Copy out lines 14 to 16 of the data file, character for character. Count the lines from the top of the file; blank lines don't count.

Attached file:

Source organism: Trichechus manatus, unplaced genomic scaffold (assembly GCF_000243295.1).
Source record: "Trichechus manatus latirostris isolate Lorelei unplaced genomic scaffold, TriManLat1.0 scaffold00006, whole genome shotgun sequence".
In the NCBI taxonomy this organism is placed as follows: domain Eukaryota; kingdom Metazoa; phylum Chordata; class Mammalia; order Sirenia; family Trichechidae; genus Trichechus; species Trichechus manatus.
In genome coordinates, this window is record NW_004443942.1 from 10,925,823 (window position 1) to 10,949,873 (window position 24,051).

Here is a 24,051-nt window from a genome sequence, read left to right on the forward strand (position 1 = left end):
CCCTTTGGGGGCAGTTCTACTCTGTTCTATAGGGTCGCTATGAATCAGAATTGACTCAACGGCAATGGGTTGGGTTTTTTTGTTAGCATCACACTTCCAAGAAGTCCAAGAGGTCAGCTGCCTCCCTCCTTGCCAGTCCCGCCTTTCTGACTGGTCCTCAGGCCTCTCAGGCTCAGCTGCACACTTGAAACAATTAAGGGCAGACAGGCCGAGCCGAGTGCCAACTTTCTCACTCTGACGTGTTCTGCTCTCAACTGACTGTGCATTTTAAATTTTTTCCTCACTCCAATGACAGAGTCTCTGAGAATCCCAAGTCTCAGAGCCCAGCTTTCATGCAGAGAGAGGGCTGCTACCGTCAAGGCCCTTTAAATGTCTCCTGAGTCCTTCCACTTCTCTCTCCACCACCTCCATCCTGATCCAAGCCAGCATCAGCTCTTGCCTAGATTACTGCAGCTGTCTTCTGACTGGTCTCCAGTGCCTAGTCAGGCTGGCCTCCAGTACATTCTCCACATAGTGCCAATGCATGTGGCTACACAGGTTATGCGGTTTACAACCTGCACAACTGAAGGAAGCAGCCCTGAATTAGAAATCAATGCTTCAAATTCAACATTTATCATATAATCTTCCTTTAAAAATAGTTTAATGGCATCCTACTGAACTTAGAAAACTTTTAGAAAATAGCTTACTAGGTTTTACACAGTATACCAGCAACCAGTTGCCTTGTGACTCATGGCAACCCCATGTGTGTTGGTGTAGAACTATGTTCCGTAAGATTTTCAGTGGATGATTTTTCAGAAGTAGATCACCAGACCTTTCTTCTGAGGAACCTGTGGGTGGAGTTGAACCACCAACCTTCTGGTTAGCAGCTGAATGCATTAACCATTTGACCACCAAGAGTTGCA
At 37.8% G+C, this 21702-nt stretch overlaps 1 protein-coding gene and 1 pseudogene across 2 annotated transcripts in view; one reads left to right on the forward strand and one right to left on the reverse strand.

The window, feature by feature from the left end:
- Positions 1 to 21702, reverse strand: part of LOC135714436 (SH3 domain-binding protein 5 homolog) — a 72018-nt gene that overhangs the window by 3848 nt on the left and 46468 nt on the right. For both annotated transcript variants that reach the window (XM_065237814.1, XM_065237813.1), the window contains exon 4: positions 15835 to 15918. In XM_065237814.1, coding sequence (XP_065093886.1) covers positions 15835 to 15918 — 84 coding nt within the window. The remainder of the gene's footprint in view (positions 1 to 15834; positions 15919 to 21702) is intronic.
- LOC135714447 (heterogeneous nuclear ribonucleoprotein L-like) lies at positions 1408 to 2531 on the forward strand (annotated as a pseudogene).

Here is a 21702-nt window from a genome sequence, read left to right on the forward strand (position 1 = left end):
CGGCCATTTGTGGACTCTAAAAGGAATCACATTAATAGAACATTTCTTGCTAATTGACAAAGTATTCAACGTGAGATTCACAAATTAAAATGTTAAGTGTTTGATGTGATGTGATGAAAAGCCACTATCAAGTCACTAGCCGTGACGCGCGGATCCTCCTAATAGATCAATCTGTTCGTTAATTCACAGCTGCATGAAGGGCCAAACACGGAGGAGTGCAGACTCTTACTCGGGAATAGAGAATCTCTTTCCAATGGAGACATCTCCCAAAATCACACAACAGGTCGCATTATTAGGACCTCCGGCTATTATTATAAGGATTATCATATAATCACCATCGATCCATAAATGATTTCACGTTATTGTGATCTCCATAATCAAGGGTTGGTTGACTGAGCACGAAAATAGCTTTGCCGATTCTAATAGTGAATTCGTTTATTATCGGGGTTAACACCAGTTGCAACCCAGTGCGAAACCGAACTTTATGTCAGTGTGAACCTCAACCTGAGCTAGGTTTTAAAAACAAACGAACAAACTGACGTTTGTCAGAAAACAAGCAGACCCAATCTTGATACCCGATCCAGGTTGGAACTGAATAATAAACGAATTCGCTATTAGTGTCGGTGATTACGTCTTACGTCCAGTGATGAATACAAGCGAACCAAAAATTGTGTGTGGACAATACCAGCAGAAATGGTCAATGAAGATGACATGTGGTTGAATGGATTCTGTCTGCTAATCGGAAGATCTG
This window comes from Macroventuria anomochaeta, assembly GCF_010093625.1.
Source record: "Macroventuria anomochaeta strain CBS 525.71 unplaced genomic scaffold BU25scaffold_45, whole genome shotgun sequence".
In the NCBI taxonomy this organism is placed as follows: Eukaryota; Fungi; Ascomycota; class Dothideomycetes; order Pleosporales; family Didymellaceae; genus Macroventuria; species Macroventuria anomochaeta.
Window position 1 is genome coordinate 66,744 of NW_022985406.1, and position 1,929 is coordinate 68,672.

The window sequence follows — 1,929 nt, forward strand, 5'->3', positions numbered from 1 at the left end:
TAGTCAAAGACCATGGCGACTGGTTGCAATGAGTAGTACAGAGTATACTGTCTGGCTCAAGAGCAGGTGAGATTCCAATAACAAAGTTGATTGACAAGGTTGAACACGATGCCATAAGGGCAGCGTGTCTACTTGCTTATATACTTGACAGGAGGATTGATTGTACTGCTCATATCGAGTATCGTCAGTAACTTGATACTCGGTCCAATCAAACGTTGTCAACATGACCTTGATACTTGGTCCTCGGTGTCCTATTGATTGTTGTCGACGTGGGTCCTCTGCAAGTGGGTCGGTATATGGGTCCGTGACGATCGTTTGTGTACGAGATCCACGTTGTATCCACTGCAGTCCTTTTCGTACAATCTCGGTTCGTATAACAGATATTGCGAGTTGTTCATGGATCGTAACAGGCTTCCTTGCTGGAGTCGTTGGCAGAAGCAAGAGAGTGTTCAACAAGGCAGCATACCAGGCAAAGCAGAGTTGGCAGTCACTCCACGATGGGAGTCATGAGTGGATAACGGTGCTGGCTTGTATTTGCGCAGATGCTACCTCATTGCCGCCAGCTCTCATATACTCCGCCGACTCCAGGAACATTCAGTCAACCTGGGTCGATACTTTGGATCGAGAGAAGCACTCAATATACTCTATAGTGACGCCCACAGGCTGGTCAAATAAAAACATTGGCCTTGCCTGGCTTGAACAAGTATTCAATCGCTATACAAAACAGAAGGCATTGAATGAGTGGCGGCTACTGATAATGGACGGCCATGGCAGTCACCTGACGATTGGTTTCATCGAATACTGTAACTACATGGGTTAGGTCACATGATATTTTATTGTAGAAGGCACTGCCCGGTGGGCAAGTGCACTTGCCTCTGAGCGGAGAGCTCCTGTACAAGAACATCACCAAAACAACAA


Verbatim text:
Source record: "Macroventuria anomochaeta strain CBS 525.71 unplaced genomic scaffold BU25scaffold_45, whole genome shotgun sequence".
In the NCBI taxonomy this organism is placed as follows: Eukaryota; Fungi; Ascomycota; class Dothideomycetes; order Pleosporales; family Didymellaceae; genus Macroventuria; species Macroventuria anomochaeta.
Window position 1 is genome coordinate 66,744 of NW_022985406.1, and position 1,929 is coordinate 68,672.